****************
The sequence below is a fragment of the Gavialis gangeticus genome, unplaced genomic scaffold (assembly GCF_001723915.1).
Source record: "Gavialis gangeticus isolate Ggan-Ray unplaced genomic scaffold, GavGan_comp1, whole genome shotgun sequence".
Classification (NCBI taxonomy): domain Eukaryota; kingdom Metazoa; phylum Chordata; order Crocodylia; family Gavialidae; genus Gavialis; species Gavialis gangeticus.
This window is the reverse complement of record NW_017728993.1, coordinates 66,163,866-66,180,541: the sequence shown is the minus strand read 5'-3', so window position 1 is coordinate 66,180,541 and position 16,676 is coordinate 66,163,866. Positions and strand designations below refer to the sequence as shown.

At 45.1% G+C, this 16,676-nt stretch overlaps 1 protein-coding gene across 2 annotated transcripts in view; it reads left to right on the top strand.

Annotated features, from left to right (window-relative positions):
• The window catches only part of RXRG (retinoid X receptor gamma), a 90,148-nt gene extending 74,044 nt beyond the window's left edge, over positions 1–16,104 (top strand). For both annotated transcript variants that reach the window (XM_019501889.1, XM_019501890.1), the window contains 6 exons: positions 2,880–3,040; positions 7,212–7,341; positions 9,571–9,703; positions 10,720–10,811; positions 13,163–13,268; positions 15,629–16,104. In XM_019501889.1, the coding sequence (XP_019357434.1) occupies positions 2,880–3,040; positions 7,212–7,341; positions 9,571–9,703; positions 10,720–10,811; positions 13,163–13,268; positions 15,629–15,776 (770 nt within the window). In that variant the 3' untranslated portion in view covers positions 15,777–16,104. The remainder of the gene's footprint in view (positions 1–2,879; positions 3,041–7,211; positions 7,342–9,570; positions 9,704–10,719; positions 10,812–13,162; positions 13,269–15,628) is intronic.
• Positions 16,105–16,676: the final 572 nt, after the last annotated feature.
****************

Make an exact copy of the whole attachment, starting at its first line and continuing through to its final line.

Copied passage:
The sequence below is a fragment of the Gavialis gangeticus genome, unplaced genomic scaffold (assembly GCF_001723915.1).
Source record: "Gavialis gangeticus isolate Ggan-Ray unplaced genomic scaffold, GavGan_comp1, whole genome shotgun sequence".
Classification (NCBI taxonomy): domain Eukaryota; kingdom Metazoa; phylum Chordata; order Crocodylia; family Gavialidae; genus Gavialis; species Gavialis gangeticus.
This window is the reverse complement of record NW_017728993.1, coordinates 66,163,866-66,180,541: the sequence shown is the minus strand read 5'-3', so window position 1 is coordinate 66,180,541 and position 16,676 is coordinate 66,163,866. Positions and strand designations below refer to the sequence as shown.

At 45.1% G+C, this 16,676-nt stretch overlaps 1 protein-coding gene across 2 annotated transcripts in view; it reads left to right on the top strand.

Annotated features, from left to right (window-relative positions):
• The window catches only part of RXRG (retinoid X receptor gamma), a 90,148-nt gene extending 74,044 nt beyond the window's left edge, over positions 1–16,104 (top strand). For both annotated transcript variants that reach the window (XM_019501889.1, XM_019501890.1), the window contains 6 exons: positions 2,880–3,040; positions 7,212–7,341; positions 9,571–9,703; positions 10,720–10,811; positions 13,163–13,268; positions 15,629–16,104. In XM_019501889.1, the coding sequence (XP_019357434.1) occupies positions 2,880–3,040; positions 7,212–7,341; positions 9,571–9,703; positions 10,720–10,811; positions 13,163–13,268; positions 15,629–15,776 (770 nt within the window). In that variant the 3' untranslated portion in view covers positions 15,777–16,104. The remainder of the gene's footprint in view (positions 1–2,879; positions 3,041–7,211; positions 7,342–9,570; positions 9,704–10,719; positions 10,812–13,162; positions 13,269–15,628) is intronic.
• Positions 16,105–16,676: the final 572 nt, after the last annotated feature.